What is Breema?
Breema is an art: the art of being present. As a practice that nurtures the wholeness of the individual, Breema has the profound effect of supporting students to experience their body, mind, and feelings working together in unity. As that experience becomes familiar, students become more available to live fully in each moment and experience the harmony that comes from that. Continue reading “Bringing Harmony into Daily Life by Luna Lacey and Elaine Pendergrast”
Trying to describe Breema is like trying to describe the taste of an apple. Someone can tell you about the texture and flavor, but you can’t really know the taste of apple until you taste it for yourself.
Continue reading “Breema: Real Health Means Harmony with Existence by Laura Rawson”
Mindfulness, meditation, and being present are popular topics. Decreased stress and tension, increased energy, clearer thinking, more connection, authentic relationships, better health, sharper memory, lower blood pressure, and less anxiety are all part of the appeal. But to experience these positive effects in our life, a commitment is necessary to start and then sustain a practice of being present.
Breema offers a three-fold approach that supports us to enter the present moment. Breema leaves nothing out. There are Nine Principles of Harmony to work with the mind, bodywork and self-care exercises to work with the body, and an essential teaching of nonjudgment to work with the feelings. Continue reading “The Practice of Being Present by Luna Lacey”
Doing graduate work at The Wright Institute allowed me to assimilate my life experience with my desire to become a clinician capable of navigating the increasingly complex mental health needs of our society. Before becoming a therapist, I was a substance abuse treatment counselor for many years, and I studied Gestalt and Body Psychotherapy as a work scholar at Esalen Institute, with some of the great pioneers in the field.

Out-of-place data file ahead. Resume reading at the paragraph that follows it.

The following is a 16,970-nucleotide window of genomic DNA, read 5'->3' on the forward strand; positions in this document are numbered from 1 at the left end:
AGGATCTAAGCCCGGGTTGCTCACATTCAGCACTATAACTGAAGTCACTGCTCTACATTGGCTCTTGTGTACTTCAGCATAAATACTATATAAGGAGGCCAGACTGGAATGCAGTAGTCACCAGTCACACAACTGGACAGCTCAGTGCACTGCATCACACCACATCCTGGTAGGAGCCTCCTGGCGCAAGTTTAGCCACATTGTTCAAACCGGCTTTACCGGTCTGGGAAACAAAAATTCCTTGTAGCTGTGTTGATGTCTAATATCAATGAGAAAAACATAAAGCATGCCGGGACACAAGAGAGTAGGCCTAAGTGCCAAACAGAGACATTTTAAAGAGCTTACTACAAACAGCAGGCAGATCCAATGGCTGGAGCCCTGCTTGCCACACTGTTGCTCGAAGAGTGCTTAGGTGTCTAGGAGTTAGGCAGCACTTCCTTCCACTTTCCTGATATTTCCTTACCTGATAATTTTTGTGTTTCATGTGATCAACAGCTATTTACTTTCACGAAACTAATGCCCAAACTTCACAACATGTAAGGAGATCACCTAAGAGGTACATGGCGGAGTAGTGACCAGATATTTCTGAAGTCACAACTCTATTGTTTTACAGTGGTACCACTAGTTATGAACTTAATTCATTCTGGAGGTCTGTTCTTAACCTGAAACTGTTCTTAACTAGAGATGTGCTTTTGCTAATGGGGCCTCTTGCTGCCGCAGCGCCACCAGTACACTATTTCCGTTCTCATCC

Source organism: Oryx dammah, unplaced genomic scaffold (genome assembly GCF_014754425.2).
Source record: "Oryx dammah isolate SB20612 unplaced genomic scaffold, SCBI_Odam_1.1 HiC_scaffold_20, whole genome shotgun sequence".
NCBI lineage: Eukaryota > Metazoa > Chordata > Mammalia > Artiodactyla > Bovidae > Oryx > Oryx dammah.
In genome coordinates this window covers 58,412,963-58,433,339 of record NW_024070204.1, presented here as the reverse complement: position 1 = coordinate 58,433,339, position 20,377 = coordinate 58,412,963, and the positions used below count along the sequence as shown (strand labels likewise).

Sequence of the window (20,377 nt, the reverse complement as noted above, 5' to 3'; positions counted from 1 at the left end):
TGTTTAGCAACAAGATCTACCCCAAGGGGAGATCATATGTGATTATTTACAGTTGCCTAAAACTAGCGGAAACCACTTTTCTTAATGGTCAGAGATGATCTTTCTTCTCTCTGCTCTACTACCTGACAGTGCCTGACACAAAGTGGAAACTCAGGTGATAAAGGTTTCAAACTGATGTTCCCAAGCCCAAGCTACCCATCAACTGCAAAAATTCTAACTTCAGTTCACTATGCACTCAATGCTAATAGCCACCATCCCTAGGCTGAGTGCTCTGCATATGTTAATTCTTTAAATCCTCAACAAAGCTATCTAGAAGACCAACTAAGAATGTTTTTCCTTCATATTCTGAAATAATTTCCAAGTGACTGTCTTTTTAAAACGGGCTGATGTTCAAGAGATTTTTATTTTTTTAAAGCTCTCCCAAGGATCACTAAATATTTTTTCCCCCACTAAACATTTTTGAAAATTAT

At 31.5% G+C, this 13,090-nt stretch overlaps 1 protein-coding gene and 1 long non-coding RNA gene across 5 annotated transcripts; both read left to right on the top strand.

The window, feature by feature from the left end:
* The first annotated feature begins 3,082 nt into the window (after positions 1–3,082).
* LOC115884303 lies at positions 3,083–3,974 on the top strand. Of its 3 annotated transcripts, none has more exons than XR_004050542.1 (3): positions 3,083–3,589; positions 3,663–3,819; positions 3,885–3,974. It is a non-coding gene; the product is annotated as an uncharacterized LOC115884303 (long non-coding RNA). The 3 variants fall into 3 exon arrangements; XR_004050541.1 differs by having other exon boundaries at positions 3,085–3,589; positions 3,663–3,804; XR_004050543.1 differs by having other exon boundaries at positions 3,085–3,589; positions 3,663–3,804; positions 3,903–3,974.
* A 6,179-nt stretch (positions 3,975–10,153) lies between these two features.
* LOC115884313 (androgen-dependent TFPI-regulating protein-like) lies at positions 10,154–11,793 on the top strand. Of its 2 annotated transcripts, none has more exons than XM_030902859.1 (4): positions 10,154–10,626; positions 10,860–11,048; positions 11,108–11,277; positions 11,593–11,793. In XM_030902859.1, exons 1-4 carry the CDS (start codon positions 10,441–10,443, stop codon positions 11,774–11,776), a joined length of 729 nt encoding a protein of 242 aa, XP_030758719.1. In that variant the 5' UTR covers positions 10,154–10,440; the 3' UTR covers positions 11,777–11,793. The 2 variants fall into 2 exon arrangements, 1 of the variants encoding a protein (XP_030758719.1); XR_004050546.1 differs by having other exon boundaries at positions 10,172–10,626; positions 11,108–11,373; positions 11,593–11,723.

Mulching fallen trees after a storm at Esalen, I injured my back and was referred to the Breema Clinic in Oakland. My back healed, but there was more; I began to experience a sense of cohesiveness, presence, calmness, and clarity that I had never experienced before. Continue reading “Including the Body in Psychotherapy Practice by Angela Porter”
The practice of Breema offers support for intentional parenting by providing practical tools for being present in everyday activities and interactions by unifying body, mind, and feelings. This article provides background and examples for how using simple principles such as No Judgment, Firmness, and Gentleness, and No Hurry/No Pause in daily life offers a means for self-care in the midst of a hectic day. This can provide an invaluable tool for modeling positive behaviors for children and offers the potential to be nourished, rather than drained, by the events of daily life. Continue reading “Breema: Parenting with the Nine Principles of Harmony by Eileen Sendrey and Alexandra Johnson”
El Breema les puede sonar a muchos como una simple técnica corporal, pero va más allá. Su objetivo es la auto-comprensión, y para ello dispone de herramientas prácticas que nos ayudan a estar presentes en nuestra vida diaria. Continue reading “Breema, un camino para la autocomprension a traves de Estar Presente por Salena Irion y Felipe de Oliveira”
Recently I took a few days off, and was looking forward to having some time to myself, and time for introspection to balance the outer demands of everyday life in the city.
I was standing in the kitchen. It was apparent that most of the day would be spent in cooking and getting the house ready for guests. There was a lot of resistance that manifested as tension in the body—this was not what I had envisioned! I saw there was irritation towards the people around me and it was clear I was not contributing to the atmosphere in a positive way. I was standing in front of the stove stirring the pot cooking rice pudding. The movement of stirring reminded me to connect to the body. I saw that the moment before, I had been completely caught up in thoughts and emotional reactions to what was going on in my head and not at all participating in what I was doing. As I continued to stir the pot, the aliveness of being present with this simple activity was nurturing. Then I was present in myself, and from that taste of presence, I was able to relate to the people around me more constructively. Continue reading “Mutual Support: Cultivating a Relationship With Others by Relating to Yourself by Birthe Kaarsholm”
Woodbridge’s Ana Wilkinson opens her heart about the amazing therapeutic treatment known as Breema.
“I first discovered Breema many years ago in California at a time when my life was very open and flowing, but not very balanced or grounded! For me, what stood out most about this practice making it so helpful is firstly, what an incredibly gentle and nourishing teaching it is – really nurturing kindness to and acceptance of oneself. Continue reading “How Breema Changed My Life by Ana Wilkinson”